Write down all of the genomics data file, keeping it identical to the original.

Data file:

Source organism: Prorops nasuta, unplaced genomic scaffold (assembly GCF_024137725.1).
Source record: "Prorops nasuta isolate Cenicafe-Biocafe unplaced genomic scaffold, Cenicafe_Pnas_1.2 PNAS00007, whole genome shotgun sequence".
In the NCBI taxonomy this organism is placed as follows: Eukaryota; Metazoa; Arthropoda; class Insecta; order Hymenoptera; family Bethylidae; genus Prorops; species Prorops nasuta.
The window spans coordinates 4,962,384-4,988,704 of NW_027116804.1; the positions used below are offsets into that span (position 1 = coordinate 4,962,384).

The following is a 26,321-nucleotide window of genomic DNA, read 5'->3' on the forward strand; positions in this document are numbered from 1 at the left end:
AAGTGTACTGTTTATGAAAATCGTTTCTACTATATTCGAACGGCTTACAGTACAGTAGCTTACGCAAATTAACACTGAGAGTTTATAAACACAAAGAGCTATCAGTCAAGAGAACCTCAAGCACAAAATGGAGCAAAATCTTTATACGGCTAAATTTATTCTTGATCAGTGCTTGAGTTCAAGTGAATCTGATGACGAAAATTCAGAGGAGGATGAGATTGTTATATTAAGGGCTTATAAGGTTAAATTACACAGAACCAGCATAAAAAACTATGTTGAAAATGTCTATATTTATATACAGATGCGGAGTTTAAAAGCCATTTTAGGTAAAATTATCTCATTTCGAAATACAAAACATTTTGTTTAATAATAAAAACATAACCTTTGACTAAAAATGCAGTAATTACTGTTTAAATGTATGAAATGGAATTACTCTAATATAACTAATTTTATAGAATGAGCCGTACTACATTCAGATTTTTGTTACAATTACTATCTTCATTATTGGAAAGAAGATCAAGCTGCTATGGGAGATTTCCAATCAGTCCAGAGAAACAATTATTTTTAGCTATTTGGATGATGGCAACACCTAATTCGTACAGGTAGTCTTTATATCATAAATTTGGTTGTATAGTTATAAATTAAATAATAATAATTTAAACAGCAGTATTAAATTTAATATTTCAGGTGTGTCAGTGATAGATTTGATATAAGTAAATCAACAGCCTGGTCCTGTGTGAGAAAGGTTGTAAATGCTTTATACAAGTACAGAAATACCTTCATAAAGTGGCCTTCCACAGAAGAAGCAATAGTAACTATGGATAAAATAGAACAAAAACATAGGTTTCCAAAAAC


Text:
Source organism: Prorops nasuta, unplaced genomic scaffold (assembly GCF_024137725.1).
Source record: "Prorops nasuta isolate Cenicafe-Biocafe unplaced genomic scaffold, Cenicafe_Pnas_1.2 PNAS00007, whole genome shotgun sequence".
In the NCBI taxonomy this organism is placed as follows: Eukaryota; Metazoa; Arthropoda; class Insecta; order Hymenoptera; family Bethylidae; genus Prorops; species Prorops nasuta.
The window spans coordinates 4,962,384-4,988,704 of NW_027116804.1; the positions used below are offsets into that span (position 1 = coordinate 4,962,384).

The following is a 26,321-nucleotide window of genomic DNA, read 5'->3' on the forward strand; positions in this document are numbered from 1 at the left end:
AAGTGTACTGTTTATGAAAATCGTTTCTACTATATTCGAACGGCTTACAGTACAGTAGCTTACGCAAATTAACACTGAGAGTTTATAAACACAAAGAGCTATCAGTCAAGAGAACCTCAAGCACAAAATGGAGCAAAATCTTTATACGGCTAAATTTATTCTTGATCAGTGCTTGAGTTCAAGTGAATCTGATGACGAAAATTCAGAGGAGGATGAGATTGTTATATTAAGGGCTTATAAGGTTAAATTACACAGAACCAGCATAAAAAACTATGTTGAAAATGTCTATATTTATATACAGATGCGGAGTTTAAAAGCCATTTTAGGTAAAATTATCTCATTTCGAAATACAAAACATTTTGTTTAATAATAAAAACATAACCTTTGACTAAAAATGCAGTAATTACTGTTTAAATGTATGAAATGGAATTACTCTAATATAACTAATTTTATAGAATGAGCCGTACTACATTCAGATTTTTGTTACAATTACTATCTTCATTATTGGAAAGAAGATCAAGCTGCTATGGGAGATTTCCAATCAGTCCAGAGAAACAATTATTTTTAGCTATTTGGATGATGGCAACACCTAATTCGTACAGGTAGTCTTTATATCATAAATTTGGTTGTATAGTTATAAATTAAATAATAATAATTTAAACAGCAGTATTAAATTTAATATTTCAGGTGTGTCAGTGATAGATTTGATATAAGTAAATCAACAGCCTGGTCCTGTGTGAGAAAGGTTGTAAATGCTTTATACAAGTACAGAAATACCTTCATAAAGTGGCCTTCCACAGAAGAAGCAATAGTAACTATGGATAAAATAGAACAAAAACATAGGTTTCCAAAAAC